We also see a significant slow down in household income growth, yet credit growth, especially housing has been stronger, creating higher risks if interest rates or unemployment was to rise. Raises the question, were the regulators too slow to act, and did they calibrate their interventions correctly? We will see.


Lending Finance To Dec 2015 Shows Business Loans Up Ex. Investment Housing

The ABS data to December 2015 of total lending by category shows that the total flow value of owner occupied housing commitments excluding alterations and additions rose 1.3% in trend terms (to $21.9 bn), and the seasonally adjusted series rose 0.9%.

The trend series for the value of total personal finance commitments fell 0.7% (to $6.9 bn). Fixed lending commitments fell 1.0% and revolving credit commitments fell 0.3%. The seasonally adjusted series for the value of total personal finance commitments rose 2.1%. Fixed lending commitments rose 2.6% and revolving credit commitments rose 1.5%.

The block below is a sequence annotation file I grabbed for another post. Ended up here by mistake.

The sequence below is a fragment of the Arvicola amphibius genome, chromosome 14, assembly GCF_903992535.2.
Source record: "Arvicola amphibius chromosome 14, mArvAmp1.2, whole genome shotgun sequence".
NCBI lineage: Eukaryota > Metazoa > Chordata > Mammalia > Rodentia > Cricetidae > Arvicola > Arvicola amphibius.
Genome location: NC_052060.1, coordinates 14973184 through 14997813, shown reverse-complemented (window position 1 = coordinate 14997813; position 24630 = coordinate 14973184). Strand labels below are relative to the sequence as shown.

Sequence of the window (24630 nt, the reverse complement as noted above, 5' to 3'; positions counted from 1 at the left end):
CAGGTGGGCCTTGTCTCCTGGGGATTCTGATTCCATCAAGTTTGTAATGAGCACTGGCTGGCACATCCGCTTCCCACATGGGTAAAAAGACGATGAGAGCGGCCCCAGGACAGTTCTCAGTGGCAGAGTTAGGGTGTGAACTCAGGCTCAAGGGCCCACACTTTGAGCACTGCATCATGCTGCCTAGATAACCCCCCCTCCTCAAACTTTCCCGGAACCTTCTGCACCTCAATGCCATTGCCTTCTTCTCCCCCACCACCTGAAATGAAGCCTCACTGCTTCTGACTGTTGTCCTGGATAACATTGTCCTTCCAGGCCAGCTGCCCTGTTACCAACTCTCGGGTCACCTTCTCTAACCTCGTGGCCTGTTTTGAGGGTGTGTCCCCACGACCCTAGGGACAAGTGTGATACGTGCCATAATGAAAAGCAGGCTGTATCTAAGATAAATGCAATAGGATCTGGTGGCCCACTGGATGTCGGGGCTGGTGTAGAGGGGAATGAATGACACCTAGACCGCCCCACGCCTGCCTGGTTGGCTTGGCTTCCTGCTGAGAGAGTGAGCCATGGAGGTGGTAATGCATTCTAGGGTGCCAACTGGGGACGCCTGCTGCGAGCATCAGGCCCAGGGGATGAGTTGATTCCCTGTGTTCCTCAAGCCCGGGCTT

The trend series for the value of total commercial finance commitments fell 0.3% (to $44.1 bn). Revolving credit commitments rose 2.4%, while Fixed lending commitments fell 1.2%. The seasonally adjusted series for the value of total commercial finance commitments fell 7.3%. Revolving credit commitments fell 18.3% and fixed lending commitments fell 3.3%.

The trend series for the value of total lease finance commitments rose 0.1% in December 2015 (to $602m) and the seasonally adjusted series rose 1.7%, after a fall of 3.8% in November 2015.